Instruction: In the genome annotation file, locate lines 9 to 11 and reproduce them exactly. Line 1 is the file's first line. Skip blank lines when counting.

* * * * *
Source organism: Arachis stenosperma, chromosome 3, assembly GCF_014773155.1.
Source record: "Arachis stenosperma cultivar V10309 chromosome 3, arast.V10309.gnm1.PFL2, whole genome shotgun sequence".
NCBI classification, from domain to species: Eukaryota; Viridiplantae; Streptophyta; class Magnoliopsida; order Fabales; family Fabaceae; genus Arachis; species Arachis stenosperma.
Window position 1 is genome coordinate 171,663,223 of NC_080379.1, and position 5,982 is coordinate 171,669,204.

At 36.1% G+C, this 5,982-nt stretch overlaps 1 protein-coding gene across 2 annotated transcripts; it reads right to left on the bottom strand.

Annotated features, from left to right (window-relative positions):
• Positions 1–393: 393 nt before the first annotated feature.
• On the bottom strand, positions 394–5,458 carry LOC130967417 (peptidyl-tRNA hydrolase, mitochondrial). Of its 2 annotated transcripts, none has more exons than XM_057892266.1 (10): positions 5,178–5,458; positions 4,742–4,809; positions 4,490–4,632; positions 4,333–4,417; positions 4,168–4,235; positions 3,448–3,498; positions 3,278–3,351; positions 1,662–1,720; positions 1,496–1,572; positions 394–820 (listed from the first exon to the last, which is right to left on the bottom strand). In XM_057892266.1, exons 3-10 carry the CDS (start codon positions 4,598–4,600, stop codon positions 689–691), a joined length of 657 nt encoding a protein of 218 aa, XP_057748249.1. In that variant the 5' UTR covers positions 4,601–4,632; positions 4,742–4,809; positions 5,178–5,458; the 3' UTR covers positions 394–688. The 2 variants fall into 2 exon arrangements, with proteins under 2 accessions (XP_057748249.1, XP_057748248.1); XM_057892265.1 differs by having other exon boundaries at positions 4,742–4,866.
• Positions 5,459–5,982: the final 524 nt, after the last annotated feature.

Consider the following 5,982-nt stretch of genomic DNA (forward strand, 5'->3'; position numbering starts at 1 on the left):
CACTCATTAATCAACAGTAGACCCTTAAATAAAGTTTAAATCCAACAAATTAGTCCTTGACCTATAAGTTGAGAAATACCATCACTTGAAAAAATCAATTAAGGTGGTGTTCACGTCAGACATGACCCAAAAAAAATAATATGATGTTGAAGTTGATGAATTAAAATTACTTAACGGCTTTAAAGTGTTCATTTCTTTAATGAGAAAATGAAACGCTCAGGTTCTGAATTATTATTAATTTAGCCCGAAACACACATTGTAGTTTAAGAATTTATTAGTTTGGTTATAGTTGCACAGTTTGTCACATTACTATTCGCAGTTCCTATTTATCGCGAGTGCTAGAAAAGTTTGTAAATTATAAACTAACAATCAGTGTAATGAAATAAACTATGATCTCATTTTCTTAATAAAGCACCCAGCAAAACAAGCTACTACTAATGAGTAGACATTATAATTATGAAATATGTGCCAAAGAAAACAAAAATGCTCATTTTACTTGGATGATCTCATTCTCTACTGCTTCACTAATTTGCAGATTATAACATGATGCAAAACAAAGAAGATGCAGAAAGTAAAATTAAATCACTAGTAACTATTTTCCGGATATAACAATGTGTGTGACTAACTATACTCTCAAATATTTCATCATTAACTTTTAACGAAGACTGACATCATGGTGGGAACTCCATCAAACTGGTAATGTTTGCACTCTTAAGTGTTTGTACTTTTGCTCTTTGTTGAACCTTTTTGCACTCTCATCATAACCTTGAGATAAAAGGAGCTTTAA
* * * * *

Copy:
• Positions 5,459–5,982: the final 524 nt, after the last annotated feature.

Consider the following 5,982-nt stretch of genomic DNA (forward strand, 5'->3'; position numbering starts at 1 on the left):
CACTCATTAATCAACAGTAGACCCTTAAATAAAGTTTAAATCCAACAAATTAGTCCTTGACCTATAAGTTGAGAAATACCATCACTTGAAAAAATCAATTAAGGTGGTGTTCACGTCAGACATGACCCAAAAAAAATAATATGATGTTGAAGTTGATGAATTAAAATTACTTAACGGCTTTAAAGTGTTCATTTCTTTAATGAGAAAATGAAACGCTCAGGTTCTGAATTATTATTAATTTAGCCCGAAACACACATTGTAGTTTAAGAATTTATTAGTTTGGTTATAGTTGCACAGTTTGTCACATTACTATTCGCAGTTCCTATTTATCGCGAGTGCTAGAAAAGTTTGTAAATTATAAACTAACAATCAGTGTAATGAAATAAACTATGATCTCATTTTCTTAATAAAGCACCCAGCAAAACAAGCTACTACTAATGAGTAGACATTATAATTATGAAATATGTGCCAAAGAAAACAAAAATGCTCATTTTACTTGGATGATCTCATTCTCTACTGCTTCACTAATTTGCAGATTATAACATGATGCAAAACAAAGAAGATGCAGAAAGTAAAATTAAATCACTAGTAACTATTTTCCGGATATAACAATGTGTGTGACTAACTATACTCTCAAATATTTCATCATTAACTTTTAACGAAGACTGACATCATGGTGGGAACTCCATCAAACTGGTAATGTTTGCACTCTTAAGTGTTTGTACTTTTGCTCTTTGTTGAACCTTTTTGCACTCTCATCATAACCTTGAGATAAAAGGAGCTTTAA